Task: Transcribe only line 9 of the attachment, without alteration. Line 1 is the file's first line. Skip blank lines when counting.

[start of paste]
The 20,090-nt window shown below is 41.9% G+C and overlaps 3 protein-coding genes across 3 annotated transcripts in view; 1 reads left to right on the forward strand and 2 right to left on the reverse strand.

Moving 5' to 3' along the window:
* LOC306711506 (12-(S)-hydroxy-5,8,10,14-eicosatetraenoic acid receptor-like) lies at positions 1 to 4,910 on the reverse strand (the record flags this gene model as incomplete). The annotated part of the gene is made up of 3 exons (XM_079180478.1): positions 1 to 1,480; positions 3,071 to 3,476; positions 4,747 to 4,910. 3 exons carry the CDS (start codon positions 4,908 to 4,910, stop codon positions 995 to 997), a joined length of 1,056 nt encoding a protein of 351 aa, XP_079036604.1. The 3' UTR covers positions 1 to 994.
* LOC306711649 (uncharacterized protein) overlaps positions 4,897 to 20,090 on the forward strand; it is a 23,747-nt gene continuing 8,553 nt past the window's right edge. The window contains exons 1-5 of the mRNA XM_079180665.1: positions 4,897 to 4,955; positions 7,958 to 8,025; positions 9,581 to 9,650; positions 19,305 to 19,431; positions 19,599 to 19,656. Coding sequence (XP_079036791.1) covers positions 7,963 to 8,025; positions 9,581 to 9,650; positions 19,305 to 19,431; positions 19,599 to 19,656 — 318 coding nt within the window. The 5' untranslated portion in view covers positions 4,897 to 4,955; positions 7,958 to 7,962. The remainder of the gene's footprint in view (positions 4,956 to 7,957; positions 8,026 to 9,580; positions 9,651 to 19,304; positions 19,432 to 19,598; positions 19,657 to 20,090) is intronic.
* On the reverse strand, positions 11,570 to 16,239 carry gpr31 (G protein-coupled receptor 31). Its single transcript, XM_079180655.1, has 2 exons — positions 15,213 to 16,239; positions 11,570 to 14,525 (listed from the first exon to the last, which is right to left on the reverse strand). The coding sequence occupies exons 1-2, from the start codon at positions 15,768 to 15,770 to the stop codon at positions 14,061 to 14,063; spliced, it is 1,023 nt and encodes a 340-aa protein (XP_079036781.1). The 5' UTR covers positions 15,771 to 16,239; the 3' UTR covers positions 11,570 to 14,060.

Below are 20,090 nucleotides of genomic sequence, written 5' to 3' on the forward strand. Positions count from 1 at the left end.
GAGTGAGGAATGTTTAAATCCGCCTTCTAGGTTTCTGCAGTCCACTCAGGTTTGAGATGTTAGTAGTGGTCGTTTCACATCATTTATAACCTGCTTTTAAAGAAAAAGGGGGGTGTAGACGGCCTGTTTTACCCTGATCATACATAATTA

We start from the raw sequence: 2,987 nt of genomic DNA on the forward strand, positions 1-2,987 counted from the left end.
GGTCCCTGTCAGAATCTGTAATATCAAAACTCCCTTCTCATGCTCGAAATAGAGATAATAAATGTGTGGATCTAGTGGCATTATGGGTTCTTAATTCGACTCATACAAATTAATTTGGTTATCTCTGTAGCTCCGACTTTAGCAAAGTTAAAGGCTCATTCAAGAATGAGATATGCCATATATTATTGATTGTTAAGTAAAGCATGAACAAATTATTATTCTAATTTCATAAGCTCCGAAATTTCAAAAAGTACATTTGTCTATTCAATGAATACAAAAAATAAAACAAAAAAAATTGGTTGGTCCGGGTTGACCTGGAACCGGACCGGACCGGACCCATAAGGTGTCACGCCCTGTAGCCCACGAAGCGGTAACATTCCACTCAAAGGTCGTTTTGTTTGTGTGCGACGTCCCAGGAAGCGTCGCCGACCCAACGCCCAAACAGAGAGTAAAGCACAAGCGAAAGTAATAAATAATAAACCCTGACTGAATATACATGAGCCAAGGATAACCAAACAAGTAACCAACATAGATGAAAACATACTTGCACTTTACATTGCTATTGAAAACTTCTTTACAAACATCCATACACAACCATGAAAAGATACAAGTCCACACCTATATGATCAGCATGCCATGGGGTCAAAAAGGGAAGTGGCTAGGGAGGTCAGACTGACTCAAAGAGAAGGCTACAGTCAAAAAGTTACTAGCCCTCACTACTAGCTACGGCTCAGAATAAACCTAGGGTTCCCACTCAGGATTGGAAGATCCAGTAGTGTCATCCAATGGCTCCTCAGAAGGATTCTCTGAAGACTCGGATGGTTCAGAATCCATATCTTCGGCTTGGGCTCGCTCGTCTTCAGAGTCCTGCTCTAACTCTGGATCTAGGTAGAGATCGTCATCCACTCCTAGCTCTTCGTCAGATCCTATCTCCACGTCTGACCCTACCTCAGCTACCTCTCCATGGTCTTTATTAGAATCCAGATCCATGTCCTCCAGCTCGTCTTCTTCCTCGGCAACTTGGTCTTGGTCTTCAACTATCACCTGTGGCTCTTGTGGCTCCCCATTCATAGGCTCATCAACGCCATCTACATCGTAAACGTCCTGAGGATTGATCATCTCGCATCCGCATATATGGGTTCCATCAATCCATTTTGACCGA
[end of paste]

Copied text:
GGTCCCTGTCAGAATCTGTAATATCAAAACTCCCTTCTCATGCTCGAAATAGAGATAATAAATGTGTGGATCTAGTGGCATTATGGGTTCTTAATTCGACTCATACAAATTAATTTGGTTATCTCTGTAGCTCCGACTTTAGCAAAGTTAAAGGCTCATTCAAGAATGAGATATGCCATATATTATTGATTGTTAAGTAAAGCATGAACAAATTATTATTCTAATTTCATAAGCTCCGAAATTTCAAAAAGTACATTTGTCTATTCAATGAATACAAAAAATAAAACAAAAAAAATTGGTTGGTCCGGGTTGACCTGGAACCGGACCGGACCGGACCCATAAGGTGTCACGCCCTGTAGCCCACGAAGCGGTAACATTCCACTCAAAGGTCGTTTTGTTTGTGTGCGACGTCCCAGGAAGCGTCGCCGACCCAACGCCCAAACAGAGAGTAAAGCACAAGCGAAAGTAATAAATAATAAACCCTGACTGAATATACATGAGCCAAGGATAACCAAACAAGTAACCAACATAGATGAAAACATACTTGCACTTTACATTGCTATTGAAAACTTCTTTACAAACATCCATACACAACCATGAAAAGATACAAGTCCACACCTATATGATCAGCATGCCATGGGGTCAAAAAGGGAAGTGGCTAGGGAGGTCAGACTGACTCAAAGAGAAGGCTACAGTCAAAAAGTTACTAGCCCTCACTACTAGCTACGGCTCAGAATAAACCTAGGGTTCCCACTCAGGATTGGAAGATCCAGTAGTGTCATCCAATGGCTCCTCAGAAGGATTCTCTGAAGACTCGGATGGTTCAGAATCCATATCTTCGGCTTGGGCTCGCTCGTCTTCAGAGTCCTGCTCTAACTCTGGATCTAGGTAGAGATCGTCATCCACTCCTAGCTCTTCGTCAGATCCTATCTCCACGTCTGACCCTACCTCAGCTACCTCTCCATGGTCTTTATTAGAATCCAGATCCATGTCCTCCAGCTCGTCTTCTTCCTCGGCAACTTGGTCTTGGTCTTCAACTATCACCTGTGGCTCTTGTGGCTCCCCATTCATAGGCTCATCAACGCCATCTACATCGTAAACGTCCTGAGGATTGATCATCTCGCATCCGCATATATGGGTTCCATCAATCCATTTTGACCGA